Updated Mar 20, 2023, 12:40pm EDT

The 2024 GOP field navigates Donald Trump’s showdown with the Manhattan D.A.

Former President Donald Trump attends the NCAA wrestling championship.
Brett Rojo/USA TODAY

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The News

NORTH CHARLESTON, S.C. — Donald Trump’s prediction that he’d be “arrested on Tuesday” and call for “protest” put his Republican rivals on notice — denounce the investigation into hush money paid to cover up an alleged affair, or be on the wrong side of GOP leaders and most of their voters.

Over the weekend, after Trump wrote on Truth Social that Manhattan District Attorney Alvin Bragg was about to charge him, his potential challengers for the Republican nomination were split.

Former Vice President Mike Pence told reporters in Iowa that Trump was facing “another politically charged prosecution,” asking why Bragg was focused on this “in the midst of a crime wave.” He echoed House Speaker Kevin McCarthy, who promised just hours after Trump’s post that the House GOP would probe whether “federal funds are being used to subvert our democracy.”

Other Republicans were circumspect. Former U.N. Ambassador Nikki Haley never mentioned Trump or his legal trouble at the Palmetto Family Council’s “Vision ‘24” forum. Neither did South Carolina Sen. Tim Scott, who is moving toward a presidential bid.

Tech entrepreneur Vivek Ramaswamy, who closed out the day-long forum, lambasted both Haley and Florida Gov. Ron DeSantis — “the beloved donor class favorites in this race”— for staying quiet.


“Join me in calling on the Manhattan district attorney to abandon this political persecution through prosecution,” Ramaswamy told reporters, as forum attendees gathered around him and cheered. “If you’re not going to stand up, then you need to step out.”

Trump’s call for supporters to “protest” and “take our nation back,” which immediately evoked fears of January 6th style violence, added another politically delicate wrinkle to the story for Republicans.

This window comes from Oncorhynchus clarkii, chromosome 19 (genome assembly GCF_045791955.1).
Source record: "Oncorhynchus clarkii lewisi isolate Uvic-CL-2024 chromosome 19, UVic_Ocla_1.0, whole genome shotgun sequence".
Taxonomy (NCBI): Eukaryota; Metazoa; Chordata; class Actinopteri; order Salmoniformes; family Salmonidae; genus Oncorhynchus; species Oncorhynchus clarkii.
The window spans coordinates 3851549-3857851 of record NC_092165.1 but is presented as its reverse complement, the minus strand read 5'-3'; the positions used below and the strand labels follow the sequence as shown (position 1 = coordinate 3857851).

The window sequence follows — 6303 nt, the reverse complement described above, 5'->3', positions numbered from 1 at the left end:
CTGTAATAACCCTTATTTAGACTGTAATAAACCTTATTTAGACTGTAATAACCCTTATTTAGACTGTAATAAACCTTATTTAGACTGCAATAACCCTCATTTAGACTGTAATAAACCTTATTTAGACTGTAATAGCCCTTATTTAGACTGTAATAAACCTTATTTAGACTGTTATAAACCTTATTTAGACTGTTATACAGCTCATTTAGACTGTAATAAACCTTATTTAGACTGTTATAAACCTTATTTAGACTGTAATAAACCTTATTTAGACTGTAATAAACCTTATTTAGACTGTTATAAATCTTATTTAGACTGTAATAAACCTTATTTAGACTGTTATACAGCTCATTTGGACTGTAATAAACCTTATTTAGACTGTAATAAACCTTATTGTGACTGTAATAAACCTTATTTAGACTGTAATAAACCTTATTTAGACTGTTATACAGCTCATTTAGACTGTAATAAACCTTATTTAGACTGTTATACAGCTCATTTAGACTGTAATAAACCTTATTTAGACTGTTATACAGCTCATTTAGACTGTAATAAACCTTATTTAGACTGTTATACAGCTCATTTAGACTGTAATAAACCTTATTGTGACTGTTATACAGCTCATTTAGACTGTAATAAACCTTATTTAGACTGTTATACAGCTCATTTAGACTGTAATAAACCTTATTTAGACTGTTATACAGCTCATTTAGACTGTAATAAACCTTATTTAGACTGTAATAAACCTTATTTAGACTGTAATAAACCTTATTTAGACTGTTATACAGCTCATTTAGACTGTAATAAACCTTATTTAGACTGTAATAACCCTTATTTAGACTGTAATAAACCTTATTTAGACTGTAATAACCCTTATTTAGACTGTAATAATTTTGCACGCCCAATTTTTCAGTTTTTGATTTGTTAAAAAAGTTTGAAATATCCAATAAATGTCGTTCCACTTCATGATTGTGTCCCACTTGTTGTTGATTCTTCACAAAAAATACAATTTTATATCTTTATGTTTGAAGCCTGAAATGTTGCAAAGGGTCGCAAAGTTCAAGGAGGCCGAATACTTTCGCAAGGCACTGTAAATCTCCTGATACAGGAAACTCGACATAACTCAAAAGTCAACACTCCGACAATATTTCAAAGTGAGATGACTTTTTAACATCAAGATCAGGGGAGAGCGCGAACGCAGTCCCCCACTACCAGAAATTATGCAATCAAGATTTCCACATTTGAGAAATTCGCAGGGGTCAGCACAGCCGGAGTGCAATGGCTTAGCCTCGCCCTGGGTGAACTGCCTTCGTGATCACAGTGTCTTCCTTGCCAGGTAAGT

Even some of his farthest right supporters, like Georgia Rep. Marjorie Taylor Greene, sounded reluctant to encourage that idea. McCarthy said Sunday that Americans should not attend protests and that Trump — implausibly — only meant they should “educate people about what’s going on” when he used the phrase.

At the Vision ‘24 forum, former Arkansas Gov. Asa Hutchinson told Semafor that Trump “needs to have his day in court” if charges are filed, and that Republicans needed to “pull back a little bit and not react just to social media posts.”

While “peaceful protest is always fine,” he said, a potential indictment was not a “time for protest” — it would be time for “the greatest system of justice in the world” to work.

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David’s view

I was struck by how common the view was on the right that an arrest would help Trump, even among conservative critics who are backing other candidates.

Rich Lowry summed up their thinking concisely: The “deliberate humiliation” of Trump would “rally more Republicans” to him. A Wall Street Journal poll last year found that 80% of GOP voters considered the FBI’s Mar-a-Lago search last summer a “witch hunt,” far more than say they’d support Trump in a race with DeSantis et al. NewsCorp’s editorial line is never better for Trump than when he’s under investigation.

In this case, it was relatively easy for Republicans everywhere to join Trump in denouncing a Democratic District Attorney in Manhattan who was already a Fox News target for his crime policies. But this isn’t the first time Republicans who want to replace Trump have been asked to defend him from legal trouble — DeSantis immediately denounced the Mar-a-Lago search last summer — and it likely won’t be the last.

Getting on record defending Trump, early, has so far been a winner with primary voters. It’s a story DeSantis knows well: In “The Courage to Be Free,” he called himself “one of the earliest opponents in Congress of the Russia collusion investigation,” and criticized “the hesitance of some establishment Republicans to question the collusion narrative.” Now he’s facing similar denunciations from campaign rivals and Trump allies.

Former South Carolina GOP chairman Katon Dawson, who has endorsed Haley over Trump, said that all Republicans needed to tread carefully.

“I don’t think an indictment matters at all for Trump, because his base is not moveable,” Dawson told Semafor. “But whether you’re Nikki Haley, who I’m for, or Tim Scott, who’s my friend — you’ve got to understand, you’ve got to keep his base’s enthusiasm if you’re the nominee. Crapping on Trump doesn’t help keep those people.”

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Room for Disagreement

Former New Jersey governor Chris Christie, a Trump ally turned antagonist who could run in 2024, did not buy the conventional wisdom on the right that Trump’s legal problems were an asset. “Being indicted I don’t think ever helps anybody,” he said in an appearance on “This Week” on ABC News.

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  • The New York Times looks at how Trump allies are trying to use his potential indictment to pressure DeSantis into responding on his behalf.